Just as the global outlook brightens, Canadian households have gone wobbly, forcing the Bank of Canada to reassess its outlook, though not enough to change its benchmark interest rate.
Consumer spending slowed during the second half of 2019 and the trade wars haven’t calmed enough to offset the loss of Canada’s primary economic engine. The result is a significantly weaker short-term forecast that could prompt the central bank to cut interest rates if current conditions persist.
“There is some downside risk to the outlook for inflation,” Stephen Poloz, the bank’s governor, said at a press conference in Ottawa on Jan. 22. “I’m not saying the door is not open to an interest-rate cut. Obviously, it is. It is open. But it hinges on how the data evolve from here.”
Traders weren’t ready for a pivot from the Bank of Canada. The only thing they really got right about the latest policy announcement was that the benchmark rate would remain unchanged at 1.75 per cent. Otherwise, most assumed Poloz and his deputies would signal that they were content to muddle along. Ahead of the announcement, prices on securities linked to short-term interest rates put the odds of an interest-rate cut in 2020 at essentially nil.
That remains the most likely scenario. The jobless rate is about as low as it’s ever been, wages are rising and the housing market in most places is strong. No one is talking about a recession.
But the Bank of Canada could no longer ignore persistent signs of trouble. Business investment “appears to have weakened after a strong third quarter,” hiring “has slowed,” and consumer confidence and spending indicators “have been unexpectedly soft,” policy-makers said in their new policy statement.
They slashed their forecast for fourth-quarter growth to an annual rate of 0.3 per cent — stall speed. They foresee a recovery, predicting an expansion of 1.6 per cent in 2020 as business investment and exports gradually improve. That’s nothing to get excited about. The Bank of Canada also revised its estimate of the economy’s non-inflationary speed limit to two per cent.
The new outlook is one of underperformance, with room for stimulus. Traders now put the odds of an interest-rate increase this year at 50 per cent, according to RBC Capital Markets. The dollar dropped a cent against its U.S. counterpart, settling at around 76 cents U.S.
“Today’s dovish statement could turn out to be a game changer at some point,” said Sébastien Lavoie, chief economist at Laurentian Bank Securities.
Household spending on goods and services increased 0.4 per cent in the third quarter, an improvement from very little growth in the spring, but a poor result by historical standards, according to Statistics Canada’s most recent report on quarterly gross domestic product. (The average quarterly change dating back to 1961 is a 0.8 per cent increase.) The path of interest rates will depend on whether the rate of spending gets back to normal.
“Data for Canada indicate that growth in the near term will be weaker,” officials said in their policy statement. The slump could “signal that global economic conditions have been affecting Canada’s economy to a greater extent than was predicted,” they added. “Moreover, during the past year Canadians have been saving a larger share of their incomes, which could signal increased consumer caution.”
The possibility that debt will eventually weigh on consumption has been part of Poloz’s story from the beginning of his tenure almost seven years ago. Households took advantage of ultra-low interest rates and piled up debt after the fibioreportscial crisis, just as central bankers hoped they would. But consumers were never expected to carry the economy for a decade. Eventually, the burden of all that debt would force them to tap out. Exports and business investment would have to take over.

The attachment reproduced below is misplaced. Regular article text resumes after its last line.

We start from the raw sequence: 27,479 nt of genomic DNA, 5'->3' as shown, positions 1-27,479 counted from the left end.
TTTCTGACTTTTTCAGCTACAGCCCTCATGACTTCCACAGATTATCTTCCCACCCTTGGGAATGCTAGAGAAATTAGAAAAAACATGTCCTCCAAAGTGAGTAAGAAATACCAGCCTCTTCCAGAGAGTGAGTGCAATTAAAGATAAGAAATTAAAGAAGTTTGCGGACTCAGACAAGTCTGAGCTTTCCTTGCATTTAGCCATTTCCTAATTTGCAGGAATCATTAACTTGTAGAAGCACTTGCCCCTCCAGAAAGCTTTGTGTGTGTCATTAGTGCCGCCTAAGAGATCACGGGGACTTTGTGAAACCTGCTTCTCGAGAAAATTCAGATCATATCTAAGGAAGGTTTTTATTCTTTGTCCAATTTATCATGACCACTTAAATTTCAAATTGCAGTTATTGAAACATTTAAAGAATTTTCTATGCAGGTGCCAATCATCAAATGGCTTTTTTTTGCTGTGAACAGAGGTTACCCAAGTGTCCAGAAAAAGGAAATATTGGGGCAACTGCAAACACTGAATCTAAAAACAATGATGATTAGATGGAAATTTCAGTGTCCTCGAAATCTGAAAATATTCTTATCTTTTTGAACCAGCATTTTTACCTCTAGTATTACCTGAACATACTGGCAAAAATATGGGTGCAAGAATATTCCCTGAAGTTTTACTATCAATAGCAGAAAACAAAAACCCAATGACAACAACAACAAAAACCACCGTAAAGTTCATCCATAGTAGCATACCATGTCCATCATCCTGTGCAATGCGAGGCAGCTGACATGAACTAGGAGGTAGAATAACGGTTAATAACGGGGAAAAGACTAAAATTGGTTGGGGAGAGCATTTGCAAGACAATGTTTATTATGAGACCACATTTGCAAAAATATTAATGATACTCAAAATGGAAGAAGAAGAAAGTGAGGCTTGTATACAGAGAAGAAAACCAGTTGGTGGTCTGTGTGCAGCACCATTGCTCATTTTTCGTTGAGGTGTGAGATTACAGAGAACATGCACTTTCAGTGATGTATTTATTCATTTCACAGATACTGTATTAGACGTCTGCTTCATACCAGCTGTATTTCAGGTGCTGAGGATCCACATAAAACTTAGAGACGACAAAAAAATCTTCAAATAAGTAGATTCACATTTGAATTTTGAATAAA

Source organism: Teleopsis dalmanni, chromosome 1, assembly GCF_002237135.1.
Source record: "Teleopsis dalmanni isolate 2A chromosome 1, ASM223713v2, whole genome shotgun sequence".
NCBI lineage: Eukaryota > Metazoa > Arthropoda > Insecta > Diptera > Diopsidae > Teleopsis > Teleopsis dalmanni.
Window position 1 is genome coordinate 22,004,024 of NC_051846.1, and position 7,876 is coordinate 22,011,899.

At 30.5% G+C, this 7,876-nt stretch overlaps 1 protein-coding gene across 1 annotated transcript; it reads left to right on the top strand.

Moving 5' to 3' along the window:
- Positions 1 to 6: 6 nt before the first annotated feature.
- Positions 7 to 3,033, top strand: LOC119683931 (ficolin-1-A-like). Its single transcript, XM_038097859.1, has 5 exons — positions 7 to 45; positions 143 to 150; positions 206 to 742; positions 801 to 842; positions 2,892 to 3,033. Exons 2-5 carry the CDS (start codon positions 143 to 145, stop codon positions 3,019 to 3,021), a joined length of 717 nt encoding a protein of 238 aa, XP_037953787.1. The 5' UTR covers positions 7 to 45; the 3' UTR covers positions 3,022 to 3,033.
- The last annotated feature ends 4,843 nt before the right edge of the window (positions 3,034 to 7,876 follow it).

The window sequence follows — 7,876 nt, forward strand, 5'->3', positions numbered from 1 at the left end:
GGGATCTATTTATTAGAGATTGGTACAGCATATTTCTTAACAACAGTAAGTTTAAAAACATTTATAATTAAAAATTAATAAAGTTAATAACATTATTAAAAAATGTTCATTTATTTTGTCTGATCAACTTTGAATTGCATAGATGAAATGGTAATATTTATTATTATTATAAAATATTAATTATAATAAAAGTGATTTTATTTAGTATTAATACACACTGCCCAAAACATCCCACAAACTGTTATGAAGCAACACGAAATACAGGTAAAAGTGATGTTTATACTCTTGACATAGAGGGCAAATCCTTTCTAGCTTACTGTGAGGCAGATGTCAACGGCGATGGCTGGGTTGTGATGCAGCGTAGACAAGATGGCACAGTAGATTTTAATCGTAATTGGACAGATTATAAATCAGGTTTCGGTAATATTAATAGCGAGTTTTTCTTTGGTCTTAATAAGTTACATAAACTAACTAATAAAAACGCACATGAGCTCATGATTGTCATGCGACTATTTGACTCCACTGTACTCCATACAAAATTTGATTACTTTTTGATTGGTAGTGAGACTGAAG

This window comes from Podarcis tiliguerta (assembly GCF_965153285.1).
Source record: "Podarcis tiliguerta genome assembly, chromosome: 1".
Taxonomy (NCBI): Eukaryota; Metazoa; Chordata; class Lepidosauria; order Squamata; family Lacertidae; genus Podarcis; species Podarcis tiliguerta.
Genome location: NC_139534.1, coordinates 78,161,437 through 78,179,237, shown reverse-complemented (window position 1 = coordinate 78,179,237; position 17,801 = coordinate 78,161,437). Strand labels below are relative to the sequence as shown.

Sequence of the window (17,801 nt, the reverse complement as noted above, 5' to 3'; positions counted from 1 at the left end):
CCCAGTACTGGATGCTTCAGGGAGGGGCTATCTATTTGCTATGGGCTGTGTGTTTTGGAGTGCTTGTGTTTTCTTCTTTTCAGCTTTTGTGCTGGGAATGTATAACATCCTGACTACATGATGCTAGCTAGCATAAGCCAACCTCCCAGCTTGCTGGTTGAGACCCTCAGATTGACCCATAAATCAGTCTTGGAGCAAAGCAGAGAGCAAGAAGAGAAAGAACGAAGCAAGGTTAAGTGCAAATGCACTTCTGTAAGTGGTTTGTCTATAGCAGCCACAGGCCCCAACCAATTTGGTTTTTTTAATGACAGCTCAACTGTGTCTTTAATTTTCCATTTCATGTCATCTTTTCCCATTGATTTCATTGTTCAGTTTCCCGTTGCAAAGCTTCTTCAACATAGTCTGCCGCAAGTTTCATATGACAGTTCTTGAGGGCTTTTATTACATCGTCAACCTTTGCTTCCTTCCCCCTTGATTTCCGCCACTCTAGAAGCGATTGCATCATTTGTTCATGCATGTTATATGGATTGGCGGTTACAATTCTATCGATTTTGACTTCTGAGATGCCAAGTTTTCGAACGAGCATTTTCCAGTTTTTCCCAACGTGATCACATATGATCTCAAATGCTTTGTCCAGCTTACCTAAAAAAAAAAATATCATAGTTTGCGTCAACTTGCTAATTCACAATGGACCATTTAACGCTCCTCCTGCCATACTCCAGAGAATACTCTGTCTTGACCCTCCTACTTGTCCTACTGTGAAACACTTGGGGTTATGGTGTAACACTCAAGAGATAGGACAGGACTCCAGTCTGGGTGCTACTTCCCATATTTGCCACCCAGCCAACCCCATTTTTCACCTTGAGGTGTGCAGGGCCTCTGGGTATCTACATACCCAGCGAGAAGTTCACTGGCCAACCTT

The shift never really happened. Exports lagged the recovery from the Great Recession because there were too few companies left standing to take full advantage of resurgent global demand. The collapse of oil prices in 2014 and 2015 forced the Bank of Canada to keep interest rates low, and then the trade wars interrupted Poloz’s attempt to return rates back to a more normal setting. Strong hiring, outside of Alberta, and high levels of immigration kept consumption going, but there was always a risk that this dynamic would lose its force.
Nothing in the Bank of Canada’s latest round of communications suggests the economy is in serious trouble. Rather, the message is simply that there isn’t as much momentum as previously thought. Policy-makers last year said they would be watching for evidence that the trade wars were spreading beyond corporate decision making. Now, they said, they could be seeing some. Poloz told reporters that the analysis that led to the revised outlook brought a “crystallization of some of the domestic downside risks.”
If the headlines around trade continue to improve, consumer confidence could get better and spending along with it. Exports and business investment should slowly strengthen, which could forestall the need for stimulus. The Bank of Canada emphasized that it remains concerned about re-igniting a borrowing binge, while acknowledging that a higher savings rate would offset some of those concerns.
Ultimately, the central bank cares most about inflation, and weaker growth could bring deflationary pressure. “In determining the future path of the bank’s policy interest rate, Governing Council will be watching closely to see if the recent slowdown in growth is more persistent that forecast,” the statement said.